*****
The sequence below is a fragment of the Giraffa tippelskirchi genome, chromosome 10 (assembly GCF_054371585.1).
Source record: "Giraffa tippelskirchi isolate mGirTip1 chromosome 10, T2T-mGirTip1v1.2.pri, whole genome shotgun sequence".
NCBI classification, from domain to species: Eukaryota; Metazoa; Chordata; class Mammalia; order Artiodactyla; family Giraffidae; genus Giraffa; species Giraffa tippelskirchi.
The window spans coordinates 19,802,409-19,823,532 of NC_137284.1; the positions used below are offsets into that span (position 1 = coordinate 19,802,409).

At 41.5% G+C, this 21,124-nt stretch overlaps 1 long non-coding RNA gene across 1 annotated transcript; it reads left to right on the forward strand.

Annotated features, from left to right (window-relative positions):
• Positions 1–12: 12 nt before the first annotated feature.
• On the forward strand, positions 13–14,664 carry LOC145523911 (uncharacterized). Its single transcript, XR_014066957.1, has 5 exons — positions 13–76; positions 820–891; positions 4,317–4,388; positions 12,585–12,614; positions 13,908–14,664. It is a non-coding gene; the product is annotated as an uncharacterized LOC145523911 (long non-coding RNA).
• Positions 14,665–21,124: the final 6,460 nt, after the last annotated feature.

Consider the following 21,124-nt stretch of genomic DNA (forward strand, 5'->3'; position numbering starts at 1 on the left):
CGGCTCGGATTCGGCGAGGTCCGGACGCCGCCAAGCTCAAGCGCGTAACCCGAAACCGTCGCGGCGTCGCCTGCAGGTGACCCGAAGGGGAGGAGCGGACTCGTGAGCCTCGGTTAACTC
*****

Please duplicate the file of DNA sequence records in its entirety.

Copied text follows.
The sequence below is a fragment of the Giraffa tippelskirchi genome, chromosome 10 (assembly GCF_054371585.1).
Source record: "Giraffa tippelskirchi isolate mGirTip1 chromosome 10, T2T-mGirTip1v1.2.pri, whole genome shotgun sequence".
NCBI classification, from domain to species: Eukaryota; Metazoa; Chordata; class Mammalia; order Artiodactyla; family Giraffidae; genus Giraffa; species Giraffa tippelskirchi.
The window spans coordinates 19,802,409-19,823,532 of NC_137284.1; the positions used below are offsets into that span (position 1 = coordinate 19,802,409).

At 41.5% G+C, this 21,124-nt stretch overlaps 1 long non-coding RNA gene across 1 annotated transcript; it reads left to right on the forward strand.

Annotated features, from left to right (window-relative positions):
• Positions 1–12: 12 nt before the first annotated feature.
• On the forward strand, positions 13–14,664 carry LOC145523911 (uncharacterized). Its single transcript, XR_014066957.1, has 5 exons — positions 13–76; positions 820–891; positions 4,317–4,388; positions 12,585–12,614; positions 13,908–14,664. It is a non-coding gene; the product is annotated as an uncharacterized LOC145523911 (long non-coding RNA).
• Positions 14,665–21,124: the final 6,460 nt, after the last annotated feature.

Consider the following 21,124-nt stretch of genomic DNA (forward strand, 5'->3'; position numbering starts at 1 on the left):
CGGCTCGGATTCGGCGAGGTCCGGACGCCGCCAAGCTCAAGCGCGTAACCCGAAACCGTCGCGGCGTCGCCTGCAGGTGACCCGAAGGGGAGGAGCGGACTCGTGAGCCTCGGTTAACTC